IR Spectroscopy¶

Creates conformational changes in molecules with varying polarity

• Is useful for identification of molecular structure, however is limited to identification of functional groups and “fingerprinting”
• Is highly limited by its likelihood of being interfered with

Typical Spectrum¶

• Measured as transmittance (peaks going down from 100%) instead of absorbance
• Wavelength measured in $$\bar{\nu}=\frac{1}{\lambda (cm)}$$

Types of IR¶

• Near-IR - Photometry/spectrophotometry similar to UV-VIS - quantification of organo-macromolecules
• Mid-IR - Surface analysis, reflectance/diffuse reflectance/photoacoustic
• Far-IR - Quantification of functional groups containing C, H, O rather than compound identification

FTIR¶

• measures an interferogram and uses FT to convert it to a spectra
• IR radiation is primarily thermal energy and induces stronger molecular vibrations within bonds
• Bonds act as springs, even with their own spring constant (see later)

Types of molecular interactions¶

Rotational¶

• Rotational transitions occur in the far-IR range (lower energy) at $$<100\:cm^{−1}$$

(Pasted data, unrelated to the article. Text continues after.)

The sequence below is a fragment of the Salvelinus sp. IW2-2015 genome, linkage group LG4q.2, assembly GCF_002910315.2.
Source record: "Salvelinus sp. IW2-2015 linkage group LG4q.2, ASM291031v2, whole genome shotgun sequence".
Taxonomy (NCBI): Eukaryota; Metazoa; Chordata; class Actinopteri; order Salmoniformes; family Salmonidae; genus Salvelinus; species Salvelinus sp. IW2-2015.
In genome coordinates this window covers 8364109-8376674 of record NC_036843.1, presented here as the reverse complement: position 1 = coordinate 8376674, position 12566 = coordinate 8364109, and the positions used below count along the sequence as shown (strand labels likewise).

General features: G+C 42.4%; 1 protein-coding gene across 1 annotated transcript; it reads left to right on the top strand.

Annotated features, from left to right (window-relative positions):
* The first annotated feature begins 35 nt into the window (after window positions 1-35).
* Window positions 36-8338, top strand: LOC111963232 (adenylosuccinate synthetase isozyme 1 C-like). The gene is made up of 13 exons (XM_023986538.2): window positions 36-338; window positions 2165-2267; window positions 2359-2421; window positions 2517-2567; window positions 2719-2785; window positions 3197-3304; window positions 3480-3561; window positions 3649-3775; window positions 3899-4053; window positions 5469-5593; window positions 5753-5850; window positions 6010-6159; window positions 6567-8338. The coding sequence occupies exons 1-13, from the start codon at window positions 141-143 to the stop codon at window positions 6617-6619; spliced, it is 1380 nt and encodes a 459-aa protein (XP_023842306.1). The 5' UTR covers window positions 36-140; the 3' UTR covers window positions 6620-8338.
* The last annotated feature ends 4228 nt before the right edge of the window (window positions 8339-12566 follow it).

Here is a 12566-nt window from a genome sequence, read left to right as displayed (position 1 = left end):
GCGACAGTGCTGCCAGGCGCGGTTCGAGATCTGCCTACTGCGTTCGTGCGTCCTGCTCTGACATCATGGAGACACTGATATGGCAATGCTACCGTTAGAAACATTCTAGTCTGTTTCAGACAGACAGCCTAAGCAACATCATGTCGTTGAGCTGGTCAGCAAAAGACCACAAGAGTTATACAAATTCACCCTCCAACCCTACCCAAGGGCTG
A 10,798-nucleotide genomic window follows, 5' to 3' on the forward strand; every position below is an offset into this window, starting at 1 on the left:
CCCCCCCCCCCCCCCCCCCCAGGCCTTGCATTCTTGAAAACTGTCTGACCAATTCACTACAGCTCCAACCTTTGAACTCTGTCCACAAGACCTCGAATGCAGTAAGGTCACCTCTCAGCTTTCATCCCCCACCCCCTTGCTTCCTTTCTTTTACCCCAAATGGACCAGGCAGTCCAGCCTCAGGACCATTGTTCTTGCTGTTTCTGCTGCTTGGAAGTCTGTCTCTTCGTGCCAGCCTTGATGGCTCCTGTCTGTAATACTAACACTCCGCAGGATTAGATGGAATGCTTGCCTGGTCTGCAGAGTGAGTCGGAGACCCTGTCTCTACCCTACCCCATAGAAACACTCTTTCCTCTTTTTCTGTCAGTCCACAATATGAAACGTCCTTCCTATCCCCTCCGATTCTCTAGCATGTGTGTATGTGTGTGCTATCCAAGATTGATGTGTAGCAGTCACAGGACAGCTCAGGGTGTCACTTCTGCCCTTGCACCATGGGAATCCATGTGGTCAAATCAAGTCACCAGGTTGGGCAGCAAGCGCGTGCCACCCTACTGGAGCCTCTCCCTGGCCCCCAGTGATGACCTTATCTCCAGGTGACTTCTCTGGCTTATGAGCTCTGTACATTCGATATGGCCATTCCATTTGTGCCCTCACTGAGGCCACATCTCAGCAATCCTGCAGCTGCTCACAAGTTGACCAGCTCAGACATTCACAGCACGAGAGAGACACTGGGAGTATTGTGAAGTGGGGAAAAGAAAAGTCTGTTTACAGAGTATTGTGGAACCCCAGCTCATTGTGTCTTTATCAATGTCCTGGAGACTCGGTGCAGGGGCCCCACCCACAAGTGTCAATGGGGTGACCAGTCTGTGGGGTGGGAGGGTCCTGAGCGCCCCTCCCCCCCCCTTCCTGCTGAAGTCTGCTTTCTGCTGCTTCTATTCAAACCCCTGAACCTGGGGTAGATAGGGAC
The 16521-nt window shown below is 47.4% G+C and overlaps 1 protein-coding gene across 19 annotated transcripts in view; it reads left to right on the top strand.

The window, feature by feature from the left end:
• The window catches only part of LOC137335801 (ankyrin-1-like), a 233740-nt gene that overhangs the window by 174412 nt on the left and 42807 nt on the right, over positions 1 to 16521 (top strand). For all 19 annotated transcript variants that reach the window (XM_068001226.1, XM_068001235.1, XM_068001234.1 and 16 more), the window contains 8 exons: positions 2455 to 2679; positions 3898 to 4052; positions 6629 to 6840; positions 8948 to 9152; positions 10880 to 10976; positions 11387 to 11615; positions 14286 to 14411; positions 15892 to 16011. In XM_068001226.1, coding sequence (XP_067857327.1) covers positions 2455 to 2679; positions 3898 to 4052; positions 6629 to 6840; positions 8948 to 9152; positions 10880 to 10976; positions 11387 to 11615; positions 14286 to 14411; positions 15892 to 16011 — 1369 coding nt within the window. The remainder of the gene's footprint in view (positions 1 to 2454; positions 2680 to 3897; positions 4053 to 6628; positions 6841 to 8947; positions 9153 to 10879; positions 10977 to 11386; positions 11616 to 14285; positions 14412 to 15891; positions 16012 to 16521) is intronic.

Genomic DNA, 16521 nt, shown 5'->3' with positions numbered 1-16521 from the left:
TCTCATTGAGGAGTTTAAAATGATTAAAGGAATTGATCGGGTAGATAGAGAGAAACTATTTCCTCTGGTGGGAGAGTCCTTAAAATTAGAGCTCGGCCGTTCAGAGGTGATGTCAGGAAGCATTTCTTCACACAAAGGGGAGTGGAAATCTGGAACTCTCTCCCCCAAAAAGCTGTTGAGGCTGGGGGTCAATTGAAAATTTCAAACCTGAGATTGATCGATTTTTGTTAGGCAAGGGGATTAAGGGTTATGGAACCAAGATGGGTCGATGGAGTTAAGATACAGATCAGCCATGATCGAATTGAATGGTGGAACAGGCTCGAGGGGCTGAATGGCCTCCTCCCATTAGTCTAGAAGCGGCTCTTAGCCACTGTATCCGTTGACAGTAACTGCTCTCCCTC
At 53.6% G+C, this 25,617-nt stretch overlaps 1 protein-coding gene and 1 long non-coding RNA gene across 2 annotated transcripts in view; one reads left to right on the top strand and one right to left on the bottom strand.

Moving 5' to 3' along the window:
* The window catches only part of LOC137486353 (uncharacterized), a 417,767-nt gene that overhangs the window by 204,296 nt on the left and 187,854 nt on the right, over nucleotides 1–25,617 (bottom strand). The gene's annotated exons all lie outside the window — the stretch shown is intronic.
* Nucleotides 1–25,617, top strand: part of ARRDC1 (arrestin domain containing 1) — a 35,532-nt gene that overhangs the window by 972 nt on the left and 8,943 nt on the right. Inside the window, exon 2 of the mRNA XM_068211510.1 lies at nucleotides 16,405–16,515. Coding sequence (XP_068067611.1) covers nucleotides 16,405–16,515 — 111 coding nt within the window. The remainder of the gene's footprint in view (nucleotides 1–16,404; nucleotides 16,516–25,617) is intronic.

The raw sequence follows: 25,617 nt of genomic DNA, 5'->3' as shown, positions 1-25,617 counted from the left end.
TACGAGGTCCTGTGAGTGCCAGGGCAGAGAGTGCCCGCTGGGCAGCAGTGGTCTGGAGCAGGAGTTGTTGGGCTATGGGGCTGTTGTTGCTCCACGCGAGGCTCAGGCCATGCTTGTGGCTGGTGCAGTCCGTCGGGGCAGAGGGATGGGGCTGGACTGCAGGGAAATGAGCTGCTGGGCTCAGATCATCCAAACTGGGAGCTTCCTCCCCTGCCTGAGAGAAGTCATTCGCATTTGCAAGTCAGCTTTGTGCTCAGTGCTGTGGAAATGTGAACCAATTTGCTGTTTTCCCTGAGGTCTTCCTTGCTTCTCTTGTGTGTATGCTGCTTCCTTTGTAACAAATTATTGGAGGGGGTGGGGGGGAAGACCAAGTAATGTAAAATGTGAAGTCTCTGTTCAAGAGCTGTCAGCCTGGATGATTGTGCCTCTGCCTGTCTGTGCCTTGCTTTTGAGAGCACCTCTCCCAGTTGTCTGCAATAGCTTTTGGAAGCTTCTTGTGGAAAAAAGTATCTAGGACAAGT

• There are far more rotational transitions than vibrational transitions and only small amounts of energy are required to trigger them *This however means that they only are really observed in gasses

Vibrational¶

• Vibrational modes are higher in energy and come in bond length and atom rotational forms.
• Each mode is given a Greek letter to denote it’s behaviour

¶

Symmetrical Stretching - $$\nu_s$$ Asymmetrical Stretching - $$\nu_{as}$$

Latitudinal¶

Scissoring - $$\sigma$$ Rocking - $$\rho$$

Longitudinal¶

Wagging - $$\omega$$ Twisting - $$\tau$$

Peak height¶

• Peaks can be (depending on their height):
• Weak (w) - <30%
• Medium (m) - 30−60%
• Strong (s) - >60%
• This is dependent on the polarity of the bond in question. The more polar the bond, the higher the absorbance at that peak.

Peak width¶

• Peaks can also be:
• Broad - wide and smooth * Typically seen in O-H bonds (water!)
• Narrow - thin and pointy